TO KOTA OR NOT TO KOTA? – Listeriosis Lurking…
Kota, a popular township street food, is like nothing else I have ever eaten. The ultimate local treat, a quarter (“kota”) loaf of bread is hollowed out and filled again. Unlike the Durban bunny chow though, its contents are what distinguishes the kota from its Durban cousin. The soft loaf is crammed with a combination of ingredients from atchar to polony, viennas, Russian sausages, slap chips, cheese and egg.
But now with Listeriosis lurking around and resulting in the death of 183 people since the beginning of the year, almost half being babies and children, most of them in Gauteng, we are being warned to not eat certain quite delicious foods!
If pregnant women eat food contaminated with listeriosis, this can result in miscarriage, premature birth, babies being born with the infection and even stillbirth.
The elderly (especially those above the age of 65) and adults with impaired immune systems (HIV, diabetes, cancer, chronic liver conditions or kidney disease) are also at high risk of contracting listeriosis.
So what is this mysterious bacteria? Listeriosis is basically food poisoning caused by eating foods contaminated with the Listeria monocytogenes bacterium. It was first found in animals and indirectly transmitted to humans around 1983 when cabbages were contaminated through exposure to infected sheep manure.
Listeria bacteria can be found in water and in the soil therefore anybody can get listeriosis!
Vegetables can become contaminated from the soil or from manure used as fertiliser.
Animals can carry the bacteria and can contaminate red meat and chicken (especially ready-to-eat meats like polony, viennas and Russian sausages) and dairy products (especially soft cheeses like feta, goat’s cheese and Brie).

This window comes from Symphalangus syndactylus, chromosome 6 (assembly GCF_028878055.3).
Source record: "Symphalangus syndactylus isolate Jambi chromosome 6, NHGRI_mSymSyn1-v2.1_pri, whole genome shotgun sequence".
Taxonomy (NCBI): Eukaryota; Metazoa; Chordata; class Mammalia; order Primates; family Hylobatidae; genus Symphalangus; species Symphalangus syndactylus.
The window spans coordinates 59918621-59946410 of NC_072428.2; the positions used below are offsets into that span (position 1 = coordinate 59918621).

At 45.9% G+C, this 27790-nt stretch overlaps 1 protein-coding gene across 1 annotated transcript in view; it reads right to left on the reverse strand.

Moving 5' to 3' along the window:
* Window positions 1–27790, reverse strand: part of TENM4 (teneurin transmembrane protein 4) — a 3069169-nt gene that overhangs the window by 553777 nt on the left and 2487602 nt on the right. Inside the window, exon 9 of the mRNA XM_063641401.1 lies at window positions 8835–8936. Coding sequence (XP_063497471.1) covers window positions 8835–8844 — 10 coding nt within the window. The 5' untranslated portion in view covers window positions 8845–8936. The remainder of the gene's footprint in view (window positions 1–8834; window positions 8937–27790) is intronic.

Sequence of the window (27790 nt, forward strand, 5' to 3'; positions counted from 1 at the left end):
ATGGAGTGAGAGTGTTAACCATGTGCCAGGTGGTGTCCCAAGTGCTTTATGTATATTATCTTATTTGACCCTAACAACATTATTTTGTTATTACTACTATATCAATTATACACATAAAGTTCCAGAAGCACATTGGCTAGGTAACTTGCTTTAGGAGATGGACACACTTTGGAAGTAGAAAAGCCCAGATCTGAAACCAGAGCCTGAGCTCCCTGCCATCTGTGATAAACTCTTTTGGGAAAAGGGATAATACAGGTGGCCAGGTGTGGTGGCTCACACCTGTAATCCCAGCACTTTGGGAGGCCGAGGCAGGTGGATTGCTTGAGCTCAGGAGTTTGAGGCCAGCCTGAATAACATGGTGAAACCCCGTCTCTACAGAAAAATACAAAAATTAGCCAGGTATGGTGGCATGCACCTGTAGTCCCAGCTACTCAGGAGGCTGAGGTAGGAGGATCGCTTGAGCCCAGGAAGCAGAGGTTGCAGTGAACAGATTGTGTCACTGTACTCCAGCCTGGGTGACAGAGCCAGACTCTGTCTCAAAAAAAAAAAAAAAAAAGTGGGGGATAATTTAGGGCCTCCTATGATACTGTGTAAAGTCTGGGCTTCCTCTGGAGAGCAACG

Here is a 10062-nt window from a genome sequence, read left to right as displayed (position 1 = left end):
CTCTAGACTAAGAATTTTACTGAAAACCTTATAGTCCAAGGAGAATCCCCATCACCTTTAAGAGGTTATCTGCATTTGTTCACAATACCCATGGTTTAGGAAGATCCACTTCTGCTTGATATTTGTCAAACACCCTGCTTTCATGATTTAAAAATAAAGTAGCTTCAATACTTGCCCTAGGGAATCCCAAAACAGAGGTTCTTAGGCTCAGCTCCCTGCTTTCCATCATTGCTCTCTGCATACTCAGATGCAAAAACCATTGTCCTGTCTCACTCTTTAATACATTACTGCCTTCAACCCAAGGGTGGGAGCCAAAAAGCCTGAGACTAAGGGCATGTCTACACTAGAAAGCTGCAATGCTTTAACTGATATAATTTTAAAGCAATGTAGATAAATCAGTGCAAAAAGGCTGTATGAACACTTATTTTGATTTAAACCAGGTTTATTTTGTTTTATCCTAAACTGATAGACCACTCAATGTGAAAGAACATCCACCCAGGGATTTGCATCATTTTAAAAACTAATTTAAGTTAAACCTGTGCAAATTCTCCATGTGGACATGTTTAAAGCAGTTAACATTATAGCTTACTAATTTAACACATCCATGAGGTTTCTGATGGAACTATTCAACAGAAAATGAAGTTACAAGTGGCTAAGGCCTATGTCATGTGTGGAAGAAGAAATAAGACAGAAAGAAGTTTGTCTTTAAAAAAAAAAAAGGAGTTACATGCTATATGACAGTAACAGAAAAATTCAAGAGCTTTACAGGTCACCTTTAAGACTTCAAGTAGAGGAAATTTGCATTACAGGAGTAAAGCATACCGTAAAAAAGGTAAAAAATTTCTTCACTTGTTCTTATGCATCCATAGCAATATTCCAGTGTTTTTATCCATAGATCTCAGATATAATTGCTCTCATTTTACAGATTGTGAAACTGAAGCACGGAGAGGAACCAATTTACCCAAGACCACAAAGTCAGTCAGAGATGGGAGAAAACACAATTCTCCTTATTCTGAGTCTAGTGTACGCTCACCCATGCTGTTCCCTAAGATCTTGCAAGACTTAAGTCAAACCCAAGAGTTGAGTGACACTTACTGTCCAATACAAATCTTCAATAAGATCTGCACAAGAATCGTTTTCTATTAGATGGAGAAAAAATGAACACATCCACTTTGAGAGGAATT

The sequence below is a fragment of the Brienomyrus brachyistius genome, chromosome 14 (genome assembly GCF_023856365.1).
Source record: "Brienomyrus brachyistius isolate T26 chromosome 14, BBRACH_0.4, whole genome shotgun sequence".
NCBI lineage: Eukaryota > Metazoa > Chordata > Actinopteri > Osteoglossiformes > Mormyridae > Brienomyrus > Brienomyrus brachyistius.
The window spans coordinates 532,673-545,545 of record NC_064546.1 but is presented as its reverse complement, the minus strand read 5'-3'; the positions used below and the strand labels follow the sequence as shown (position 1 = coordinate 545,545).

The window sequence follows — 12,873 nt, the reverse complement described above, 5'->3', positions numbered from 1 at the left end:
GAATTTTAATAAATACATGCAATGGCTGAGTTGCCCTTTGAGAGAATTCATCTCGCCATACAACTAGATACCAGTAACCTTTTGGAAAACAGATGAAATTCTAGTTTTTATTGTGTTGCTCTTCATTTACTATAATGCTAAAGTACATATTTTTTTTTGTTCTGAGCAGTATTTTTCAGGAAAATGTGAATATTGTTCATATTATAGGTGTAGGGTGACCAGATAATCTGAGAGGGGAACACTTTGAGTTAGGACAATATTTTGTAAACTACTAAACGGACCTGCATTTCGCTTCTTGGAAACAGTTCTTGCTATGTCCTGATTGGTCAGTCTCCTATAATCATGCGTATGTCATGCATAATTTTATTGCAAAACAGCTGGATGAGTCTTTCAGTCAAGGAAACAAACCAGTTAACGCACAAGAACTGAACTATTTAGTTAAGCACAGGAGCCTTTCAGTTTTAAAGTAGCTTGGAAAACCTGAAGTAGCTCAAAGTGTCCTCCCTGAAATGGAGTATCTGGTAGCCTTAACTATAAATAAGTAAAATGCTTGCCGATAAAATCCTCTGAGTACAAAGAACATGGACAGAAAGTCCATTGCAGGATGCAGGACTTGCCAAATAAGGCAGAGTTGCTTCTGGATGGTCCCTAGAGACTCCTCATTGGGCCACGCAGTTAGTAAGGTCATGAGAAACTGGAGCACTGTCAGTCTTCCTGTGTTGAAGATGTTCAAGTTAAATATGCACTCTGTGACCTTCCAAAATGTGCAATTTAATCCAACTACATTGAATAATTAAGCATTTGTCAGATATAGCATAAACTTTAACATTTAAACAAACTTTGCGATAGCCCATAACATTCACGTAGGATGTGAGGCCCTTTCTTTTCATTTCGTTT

Unpasteurised milk or foods made from unpasteurised milk can be contaminated.
Raw and smoked fish products.
WHERE HAS ALL THE POLONY GONE?
The Department of Health has announced that ready-to-eat processed meats are the source of the listeriosis outbreak in South Africa and to avoid polony, viennas, russians and other ready-to-eat meat products.
After an intense search lasting several months, the bacteria has been traced to three production plants belonging to Enterprise Foods and Rainbow Chicken. The National Consumer Commission recalled Enterprise polony‚ russians and frankfurters as well as Rainbow Chicken polony.
Most large retailers have removed all affected products off the shelves. Consumers have been asked to please not throw these affected products in the bin, where they could be consumed by other people, but to please return then to the shop where they were bought, with or without a till slip.
A whopping 4‚000 tons of polony and viennas is the initial estimate of how much recalled cold meat will be sent to dump sites where they will be disposed of safely.
In South Africa, it is estimated that 30.4million people live in poverty and thus dependent on processed meats as a source of protein because they are relatively cheap and save time and energy as they do not have to be cooked. Highly processed meats are central to the diets of the urban poor who have as a result been hardest hit by the listeriosis outbreak.
In my next blog, I will be giving you tips on how to avoid getting sick from Listeriosis.
Be Aware; Be Healthy; Be Happy! From Mama Gogga